What is Poison Oak?
Poison oak is a form of allergic contact dermatitis that afflicts those exposed to the plant poison oak. Poison oak secretes an oil called urushiol that binds on contact with skin cells, prompting the body to attempt to reject them as foreign invaders. This subversion of the body’s self-defense mechanisms is what defines it as an allergic reaction, as opposed to an irritant reaction, which is caused by simple exposure.
Poison oak is a fairly common skin ailment in the United States, where poison oak is native. It is a widespread plant that is commonly found in national parks and other areas of protected wilderness, and it frequently sprouts on public property as well.
Who gets Poison Oak?
Roughly everyone is equally susceptible to poison oak over time. All but an average of one in five people are subjected to a severe rash upon their first exposure to poison oak and, subsequently, the urushiol oil that causes the allergic reaction. Those that are not affected by their first or second exposure are generally sensitized enough to urushiol oil that they will rapidly begin suffering symptoms shortly thereafter.
Because poison oak causes an allergic reaction, those with stronger immune systems will be more rapidly and severely affected. However, there are no other predisposing factors that make one more likely to suffer from poison oak. Vacationers and those unaware of poison oak’s appearance and risk are the most frequently affected. Those that work outdoors or in the wilderness are likely to suffer from urushiol exposure at some point or other, but are also likely to take and be aware of the necessary precautions to avoid being affected.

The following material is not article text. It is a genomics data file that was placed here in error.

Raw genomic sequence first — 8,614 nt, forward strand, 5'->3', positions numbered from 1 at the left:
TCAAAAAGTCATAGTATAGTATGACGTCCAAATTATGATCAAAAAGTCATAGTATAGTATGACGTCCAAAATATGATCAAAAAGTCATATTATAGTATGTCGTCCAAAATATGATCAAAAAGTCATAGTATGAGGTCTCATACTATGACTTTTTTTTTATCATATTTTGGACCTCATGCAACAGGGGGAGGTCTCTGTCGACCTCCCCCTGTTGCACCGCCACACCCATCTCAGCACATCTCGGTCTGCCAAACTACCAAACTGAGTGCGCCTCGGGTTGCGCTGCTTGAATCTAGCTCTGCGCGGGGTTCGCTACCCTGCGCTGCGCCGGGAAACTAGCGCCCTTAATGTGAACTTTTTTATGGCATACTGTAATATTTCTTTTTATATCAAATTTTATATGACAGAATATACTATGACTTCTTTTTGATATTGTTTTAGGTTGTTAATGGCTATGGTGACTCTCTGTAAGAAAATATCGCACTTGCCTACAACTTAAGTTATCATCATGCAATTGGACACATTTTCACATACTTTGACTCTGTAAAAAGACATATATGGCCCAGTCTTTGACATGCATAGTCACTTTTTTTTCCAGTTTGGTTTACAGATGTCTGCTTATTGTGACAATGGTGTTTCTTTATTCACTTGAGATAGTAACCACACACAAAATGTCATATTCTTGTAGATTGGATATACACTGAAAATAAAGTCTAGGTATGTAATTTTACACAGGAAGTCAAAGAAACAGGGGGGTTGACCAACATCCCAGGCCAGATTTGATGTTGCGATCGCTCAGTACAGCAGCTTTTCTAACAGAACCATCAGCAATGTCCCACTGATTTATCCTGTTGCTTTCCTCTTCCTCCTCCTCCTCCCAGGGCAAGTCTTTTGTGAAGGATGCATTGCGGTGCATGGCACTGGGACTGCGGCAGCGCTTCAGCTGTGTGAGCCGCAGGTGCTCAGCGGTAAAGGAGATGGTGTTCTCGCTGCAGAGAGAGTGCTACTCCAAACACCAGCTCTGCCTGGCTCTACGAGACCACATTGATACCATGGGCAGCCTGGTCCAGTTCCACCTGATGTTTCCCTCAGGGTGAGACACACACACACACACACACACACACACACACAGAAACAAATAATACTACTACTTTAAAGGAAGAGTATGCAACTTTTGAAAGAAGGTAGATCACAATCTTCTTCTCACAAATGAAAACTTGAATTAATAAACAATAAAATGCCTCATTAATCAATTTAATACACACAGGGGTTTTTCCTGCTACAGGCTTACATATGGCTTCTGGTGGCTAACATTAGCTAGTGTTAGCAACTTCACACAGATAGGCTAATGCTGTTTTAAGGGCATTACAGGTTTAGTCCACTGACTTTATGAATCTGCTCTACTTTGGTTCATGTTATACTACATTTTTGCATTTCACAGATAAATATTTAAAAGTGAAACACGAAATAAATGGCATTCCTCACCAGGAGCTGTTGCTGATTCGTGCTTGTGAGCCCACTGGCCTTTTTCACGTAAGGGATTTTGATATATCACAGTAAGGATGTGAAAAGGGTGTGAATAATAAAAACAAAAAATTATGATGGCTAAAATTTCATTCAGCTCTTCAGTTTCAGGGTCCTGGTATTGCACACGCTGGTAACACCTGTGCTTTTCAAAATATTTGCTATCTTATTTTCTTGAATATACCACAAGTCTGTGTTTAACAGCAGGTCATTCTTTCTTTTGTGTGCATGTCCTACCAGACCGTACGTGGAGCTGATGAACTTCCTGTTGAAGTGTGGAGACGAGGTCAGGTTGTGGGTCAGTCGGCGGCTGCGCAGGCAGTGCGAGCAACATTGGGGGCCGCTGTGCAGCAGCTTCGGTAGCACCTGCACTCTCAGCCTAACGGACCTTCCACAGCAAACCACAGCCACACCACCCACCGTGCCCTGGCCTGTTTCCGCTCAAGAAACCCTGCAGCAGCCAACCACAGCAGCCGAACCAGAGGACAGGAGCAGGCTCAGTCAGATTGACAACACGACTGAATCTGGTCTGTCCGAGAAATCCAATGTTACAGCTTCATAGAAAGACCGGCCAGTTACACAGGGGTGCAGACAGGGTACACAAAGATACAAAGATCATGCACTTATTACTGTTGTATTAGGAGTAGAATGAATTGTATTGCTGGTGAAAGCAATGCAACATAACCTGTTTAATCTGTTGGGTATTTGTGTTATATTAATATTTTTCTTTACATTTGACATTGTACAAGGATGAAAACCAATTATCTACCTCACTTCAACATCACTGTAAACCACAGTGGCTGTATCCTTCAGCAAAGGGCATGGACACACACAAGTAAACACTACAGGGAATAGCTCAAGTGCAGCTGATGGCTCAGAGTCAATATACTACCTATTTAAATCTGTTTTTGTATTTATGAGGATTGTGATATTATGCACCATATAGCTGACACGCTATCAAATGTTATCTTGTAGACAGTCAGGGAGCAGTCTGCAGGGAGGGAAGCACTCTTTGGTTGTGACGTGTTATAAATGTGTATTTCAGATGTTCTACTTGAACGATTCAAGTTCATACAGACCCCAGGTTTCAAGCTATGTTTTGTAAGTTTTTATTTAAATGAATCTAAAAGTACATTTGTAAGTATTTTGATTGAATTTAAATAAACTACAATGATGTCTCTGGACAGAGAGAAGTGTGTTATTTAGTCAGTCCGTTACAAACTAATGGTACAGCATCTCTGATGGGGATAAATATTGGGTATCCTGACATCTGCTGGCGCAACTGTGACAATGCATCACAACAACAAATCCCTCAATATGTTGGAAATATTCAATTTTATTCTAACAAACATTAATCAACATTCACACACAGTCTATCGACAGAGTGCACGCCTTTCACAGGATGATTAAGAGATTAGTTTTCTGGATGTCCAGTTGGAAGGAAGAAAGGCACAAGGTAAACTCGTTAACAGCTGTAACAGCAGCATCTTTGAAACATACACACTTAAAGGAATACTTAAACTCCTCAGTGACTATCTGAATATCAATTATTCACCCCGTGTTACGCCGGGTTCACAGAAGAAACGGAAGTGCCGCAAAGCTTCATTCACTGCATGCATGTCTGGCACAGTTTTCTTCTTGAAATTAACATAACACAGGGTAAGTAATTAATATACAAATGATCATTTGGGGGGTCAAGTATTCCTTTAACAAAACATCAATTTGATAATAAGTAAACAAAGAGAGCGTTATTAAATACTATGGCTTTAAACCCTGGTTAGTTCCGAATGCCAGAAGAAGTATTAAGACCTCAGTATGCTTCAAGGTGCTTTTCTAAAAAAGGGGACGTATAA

What causes Poison Oak?
Poison oak is caused by a defense mechanism within the poison oak plant itself. Poison oak leaves secrete a fine, barely-tangible substance called urushiol oil. Urushiol oil is an allergen that binds on contact with skin cells, as deep as it can penetrate. This results in an immune reaction which targets the affected cells. While the intent of the immune system is to destroy a perceived pathogenic invader, the result is that the body itself sustains the attack and suffers the consequences. The consequences in this case are a bad rash and blistering, as is common between all forms of urushiol reaction.
The only true cause of poison oak itself, however, is poison oak exposure. The poison oak plant secretes the urushiol oil responsible for the resulting immune response and symptoms, and consequently, only direct skin contact can bring about an actual case of poison oak. Poison oak is not contagious, nor does it spread, nor can it remit and recur. When the immune response has run its course and the body is no longer trying to expel poison oak, the rash will be done with and will then gradually subside.